Carbon fiber composites are lightweight, high-strength engineered materials that can be 10 times stronger than steel and eight times stronger than aluminum at a fraction of the weight of these materials. Composite manufacture has become a growth area for Australia in the past decade, leading to new export markets. However, in order to maintain this lead and momentum, the key challenge to overcome is to increase the rate and lower the cost of production. This can only be achieved by using automation and digitalization to reduce slow and labor-intensive manual processes.
There are currently two existing approaches for the threedimensional (3D) printing of these materials. The first approach is only applicable for small sample sizes; it involves reinforcing a polymeric 3D printed structure with a small number of fiber tows, resulting in properties that are predominantly the same as those of the base polymer. The second approach is to disperse short (under 5 mm) chopped-strand carbon fibers into a polymer matrix, which can be 3D printed into larger structures. However, the short fibers are below the critical length at which the fiber properties are imparted into the matrix. Here, we report a third approach that utilizes a multiple-head automated fiber/tape placement technology, which enables the manufacture of large structures with mechanical properties equivalent to those of conventionally manufactured composites. This approach facilitates the digitalization of the production process all the way from design to manufacturing process control, and from self-correction to monitoring the in-service performance of a smart composite structure. The facility is one of six Australian Industry 4.0 Testlabs within a national network that was established as outlined in a recent report .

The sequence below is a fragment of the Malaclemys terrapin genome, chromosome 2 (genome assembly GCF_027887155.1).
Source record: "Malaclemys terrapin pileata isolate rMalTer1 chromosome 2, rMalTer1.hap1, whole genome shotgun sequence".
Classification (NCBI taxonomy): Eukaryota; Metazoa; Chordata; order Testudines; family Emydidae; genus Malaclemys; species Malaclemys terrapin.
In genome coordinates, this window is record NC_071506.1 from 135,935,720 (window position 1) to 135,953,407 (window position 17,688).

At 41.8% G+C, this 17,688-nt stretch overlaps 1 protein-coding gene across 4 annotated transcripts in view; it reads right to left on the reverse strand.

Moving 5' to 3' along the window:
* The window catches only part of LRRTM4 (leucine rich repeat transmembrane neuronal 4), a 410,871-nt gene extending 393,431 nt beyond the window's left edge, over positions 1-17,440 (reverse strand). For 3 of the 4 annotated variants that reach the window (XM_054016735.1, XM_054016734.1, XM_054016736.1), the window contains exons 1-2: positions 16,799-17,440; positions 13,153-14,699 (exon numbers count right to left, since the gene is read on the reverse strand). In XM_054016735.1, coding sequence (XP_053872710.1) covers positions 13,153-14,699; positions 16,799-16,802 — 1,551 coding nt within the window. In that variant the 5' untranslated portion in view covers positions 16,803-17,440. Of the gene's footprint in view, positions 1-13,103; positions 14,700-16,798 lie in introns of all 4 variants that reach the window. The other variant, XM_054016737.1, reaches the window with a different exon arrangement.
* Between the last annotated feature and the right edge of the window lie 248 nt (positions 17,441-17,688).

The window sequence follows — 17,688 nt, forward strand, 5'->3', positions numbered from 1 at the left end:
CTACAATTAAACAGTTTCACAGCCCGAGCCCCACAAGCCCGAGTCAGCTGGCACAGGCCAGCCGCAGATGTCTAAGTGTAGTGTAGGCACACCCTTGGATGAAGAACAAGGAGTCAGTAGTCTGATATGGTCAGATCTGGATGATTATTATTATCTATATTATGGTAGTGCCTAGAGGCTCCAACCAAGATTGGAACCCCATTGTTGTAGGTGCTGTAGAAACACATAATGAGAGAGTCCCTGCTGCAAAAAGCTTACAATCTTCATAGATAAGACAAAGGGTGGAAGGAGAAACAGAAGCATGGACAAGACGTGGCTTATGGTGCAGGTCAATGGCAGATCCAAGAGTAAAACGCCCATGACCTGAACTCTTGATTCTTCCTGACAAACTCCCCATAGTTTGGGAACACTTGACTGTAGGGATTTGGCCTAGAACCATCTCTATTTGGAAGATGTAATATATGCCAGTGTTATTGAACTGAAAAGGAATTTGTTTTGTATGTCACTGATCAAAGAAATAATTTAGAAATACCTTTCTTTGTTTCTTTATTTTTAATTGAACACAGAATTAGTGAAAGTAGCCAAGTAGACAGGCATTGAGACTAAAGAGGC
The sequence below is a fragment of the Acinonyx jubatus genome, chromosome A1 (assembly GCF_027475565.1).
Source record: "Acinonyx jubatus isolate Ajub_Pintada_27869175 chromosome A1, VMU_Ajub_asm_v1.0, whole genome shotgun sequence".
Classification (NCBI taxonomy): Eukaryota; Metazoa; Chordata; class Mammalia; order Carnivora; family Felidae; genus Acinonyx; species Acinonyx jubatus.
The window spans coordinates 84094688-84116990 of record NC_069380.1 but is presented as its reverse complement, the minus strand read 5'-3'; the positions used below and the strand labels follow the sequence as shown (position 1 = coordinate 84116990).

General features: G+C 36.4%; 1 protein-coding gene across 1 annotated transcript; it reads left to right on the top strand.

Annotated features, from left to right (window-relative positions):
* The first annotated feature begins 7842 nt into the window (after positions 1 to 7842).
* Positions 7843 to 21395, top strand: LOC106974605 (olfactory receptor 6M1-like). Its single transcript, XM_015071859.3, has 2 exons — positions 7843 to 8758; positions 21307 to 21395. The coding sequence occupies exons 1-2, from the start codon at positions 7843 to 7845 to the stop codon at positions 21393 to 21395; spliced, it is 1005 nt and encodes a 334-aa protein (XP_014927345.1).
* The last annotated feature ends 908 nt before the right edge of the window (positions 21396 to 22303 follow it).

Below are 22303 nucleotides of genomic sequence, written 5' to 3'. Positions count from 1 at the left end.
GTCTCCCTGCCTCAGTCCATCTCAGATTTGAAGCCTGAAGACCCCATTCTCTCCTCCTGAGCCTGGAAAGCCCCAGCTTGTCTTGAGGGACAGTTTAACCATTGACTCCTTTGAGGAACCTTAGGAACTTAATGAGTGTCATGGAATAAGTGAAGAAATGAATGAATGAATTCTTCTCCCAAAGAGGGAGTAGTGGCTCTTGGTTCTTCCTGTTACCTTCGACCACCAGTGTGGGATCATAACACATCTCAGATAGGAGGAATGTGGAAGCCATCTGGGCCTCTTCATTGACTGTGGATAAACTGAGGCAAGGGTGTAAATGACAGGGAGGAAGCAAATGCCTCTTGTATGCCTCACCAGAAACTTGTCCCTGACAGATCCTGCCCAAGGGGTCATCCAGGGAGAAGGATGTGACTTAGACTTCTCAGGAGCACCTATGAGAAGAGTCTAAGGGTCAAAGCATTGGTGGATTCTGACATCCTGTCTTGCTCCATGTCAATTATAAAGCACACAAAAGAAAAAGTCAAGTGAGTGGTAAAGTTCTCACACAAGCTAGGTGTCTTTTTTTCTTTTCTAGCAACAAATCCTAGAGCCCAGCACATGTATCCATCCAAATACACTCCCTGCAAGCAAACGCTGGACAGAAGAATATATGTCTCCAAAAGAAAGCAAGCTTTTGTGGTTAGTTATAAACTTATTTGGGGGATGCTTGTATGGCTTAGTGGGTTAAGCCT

In a typical production line, a product change or modification requires significant line modifications and manual interventions. Hence, for such a product change to be profitable, a minimum batch size of the new product is required. In contrast, in the Industry 4.0 vision, smart factories allow individual customer requirements and even one-off items to be manufactured profitably. Such a factory can easily respond to last-minute changes on behalf of the customers and suppliers. Consequently, one of the main objectives of the proposed manufacturing line is to enable it to produce different products with minimal or no manual intervention. This approach will benefit from the development of a robust understanding of process–structure–property–performance (PSPP) relationships—a challenge that the paper in this issue by Qi et al. has made significant strides in addressing via the application of neural network algorithms.